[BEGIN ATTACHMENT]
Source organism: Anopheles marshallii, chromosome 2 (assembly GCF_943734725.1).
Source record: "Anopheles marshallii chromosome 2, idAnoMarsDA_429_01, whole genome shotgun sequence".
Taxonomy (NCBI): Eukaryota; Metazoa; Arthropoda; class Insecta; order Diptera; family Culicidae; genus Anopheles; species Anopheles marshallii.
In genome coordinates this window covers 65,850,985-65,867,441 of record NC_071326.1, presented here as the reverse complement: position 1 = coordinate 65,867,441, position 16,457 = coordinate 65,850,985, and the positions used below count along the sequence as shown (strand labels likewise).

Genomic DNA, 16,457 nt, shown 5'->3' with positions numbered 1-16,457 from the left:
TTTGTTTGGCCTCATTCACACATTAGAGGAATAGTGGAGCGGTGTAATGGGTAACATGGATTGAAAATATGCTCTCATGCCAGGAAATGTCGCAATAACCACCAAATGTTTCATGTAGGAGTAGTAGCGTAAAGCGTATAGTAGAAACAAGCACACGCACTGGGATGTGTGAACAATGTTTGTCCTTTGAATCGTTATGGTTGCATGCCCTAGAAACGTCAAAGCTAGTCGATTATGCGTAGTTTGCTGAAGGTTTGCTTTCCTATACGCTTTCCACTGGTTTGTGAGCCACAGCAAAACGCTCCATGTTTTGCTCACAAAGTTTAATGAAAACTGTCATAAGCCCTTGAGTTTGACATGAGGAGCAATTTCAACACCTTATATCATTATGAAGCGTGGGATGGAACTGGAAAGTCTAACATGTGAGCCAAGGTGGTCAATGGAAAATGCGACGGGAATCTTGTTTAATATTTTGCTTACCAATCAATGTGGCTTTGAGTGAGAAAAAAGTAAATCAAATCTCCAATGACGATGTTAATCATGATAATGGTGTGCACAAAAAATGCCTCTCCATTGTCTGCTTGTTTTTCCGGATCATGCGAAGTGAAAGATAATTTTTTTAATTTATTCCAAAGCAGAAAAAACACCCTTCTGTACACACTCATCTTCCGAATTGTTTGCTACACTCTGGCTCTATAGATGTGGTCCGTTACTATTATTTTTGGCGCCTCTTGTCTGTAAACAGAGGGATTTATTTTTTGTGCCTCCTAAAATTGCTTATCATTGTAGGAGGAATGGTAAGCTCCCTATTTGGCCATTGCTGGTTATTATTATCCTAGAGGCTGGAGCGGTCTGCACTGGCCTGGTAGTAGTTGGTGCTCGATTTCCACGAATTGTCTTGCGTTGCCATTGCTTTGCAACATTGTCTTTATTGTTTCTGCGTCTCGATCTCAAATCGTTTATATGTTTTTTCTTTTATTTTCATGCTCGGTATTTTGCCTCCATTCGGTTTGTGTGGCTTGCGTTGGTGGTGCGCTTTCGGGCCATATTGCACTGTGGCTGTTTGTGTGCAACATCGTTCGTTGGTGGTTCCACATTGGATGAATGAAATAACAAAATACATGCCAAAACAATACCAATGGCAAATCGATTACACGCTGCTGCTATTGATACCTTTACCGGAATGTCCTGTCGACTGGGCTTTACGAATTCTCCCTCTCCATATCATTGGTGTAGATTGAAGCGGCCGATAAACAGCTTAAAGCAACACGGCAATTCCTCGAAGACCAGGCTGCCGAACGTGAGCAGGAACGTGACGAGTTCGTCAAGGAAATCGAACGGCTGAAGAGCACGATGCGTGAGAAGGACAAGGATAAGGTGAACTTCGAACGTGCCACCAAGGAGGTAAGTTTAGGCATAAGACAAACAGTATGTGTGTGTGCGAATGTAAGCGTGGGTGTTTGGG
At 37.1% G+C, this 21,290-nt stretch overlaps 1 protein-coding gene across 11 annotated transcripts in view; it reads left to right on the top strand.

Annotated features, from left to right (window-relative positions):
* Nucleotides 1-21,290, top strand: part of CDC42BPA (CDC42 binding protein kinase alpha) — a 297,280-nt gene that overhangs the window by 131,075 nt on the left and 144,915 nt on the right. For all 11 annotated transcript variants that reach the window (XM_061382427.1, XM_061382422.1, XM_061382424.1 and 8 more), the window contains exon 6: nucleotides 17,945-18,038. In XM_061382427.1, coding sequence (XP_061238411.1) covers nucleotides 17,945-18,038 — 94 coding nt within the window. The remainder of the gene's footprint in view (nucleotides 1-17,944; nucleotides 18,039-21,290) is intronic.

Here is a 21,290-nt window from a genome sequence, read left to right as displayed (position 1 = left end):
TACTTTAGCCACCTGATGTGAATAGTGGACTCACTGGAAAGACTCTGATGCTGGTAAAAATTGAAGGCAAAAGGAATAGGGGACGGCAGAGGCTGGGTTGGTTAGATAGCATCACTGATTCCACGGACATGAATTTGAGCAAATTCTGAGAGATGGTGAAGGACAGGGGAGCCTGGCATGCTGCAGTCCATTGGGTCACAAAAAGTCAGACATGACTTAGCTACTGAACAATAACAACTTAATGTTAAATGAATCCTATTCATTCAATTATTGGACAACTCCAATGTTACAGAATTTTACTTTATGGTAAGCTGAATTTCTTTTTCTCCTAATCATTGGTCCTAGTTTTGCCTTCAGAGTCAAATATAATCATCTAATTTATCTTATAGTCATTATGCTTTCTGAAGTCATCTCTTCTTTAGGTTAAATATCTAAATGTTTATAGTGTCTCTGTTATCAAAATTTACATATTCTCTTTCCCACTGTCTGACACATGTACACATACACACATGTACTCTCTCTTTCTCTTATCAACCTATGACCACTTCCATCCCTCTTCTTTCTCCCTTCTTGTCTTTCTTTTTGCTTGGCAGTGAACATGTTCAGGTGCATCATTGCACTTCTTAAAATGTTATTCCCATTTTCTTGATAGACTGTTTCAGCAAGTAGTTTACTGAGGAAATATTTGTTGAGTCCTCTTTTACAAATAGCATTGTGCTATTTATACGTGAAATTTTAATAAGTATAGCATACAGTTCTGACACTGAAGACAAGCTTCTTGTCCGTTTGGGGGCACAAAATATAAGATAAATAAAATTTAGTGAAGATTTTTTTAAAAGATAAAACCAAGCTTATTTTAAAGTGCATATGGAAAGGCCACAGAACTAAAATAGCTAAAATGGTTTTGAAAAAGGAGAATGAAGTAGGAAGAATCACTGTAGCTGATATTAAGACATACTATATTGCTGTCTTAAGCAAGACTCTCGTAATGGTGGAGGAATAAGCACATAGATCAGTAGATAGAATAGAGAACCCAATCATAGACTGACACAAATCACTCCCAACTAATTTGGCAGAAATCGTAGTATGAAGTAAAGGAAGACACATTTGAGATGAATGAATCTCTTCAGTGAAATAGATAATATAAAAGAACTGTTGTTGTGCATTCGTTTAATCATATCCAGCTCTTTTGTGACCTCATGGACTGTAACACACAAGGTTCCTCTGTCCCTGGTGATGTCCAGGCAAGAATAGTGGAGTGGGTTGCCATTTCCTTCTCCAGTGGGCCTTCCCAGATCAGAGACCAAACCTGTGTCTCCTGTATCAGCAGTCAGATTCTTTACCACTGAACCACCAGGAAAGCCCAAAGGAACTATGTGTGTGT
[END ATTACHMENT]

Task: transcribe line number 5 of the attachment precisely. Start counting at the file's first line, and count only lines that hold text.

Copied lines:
Genomic DNA, 16,457 nt, shown 5'->3' with positions numbered 1-16,457 from the left: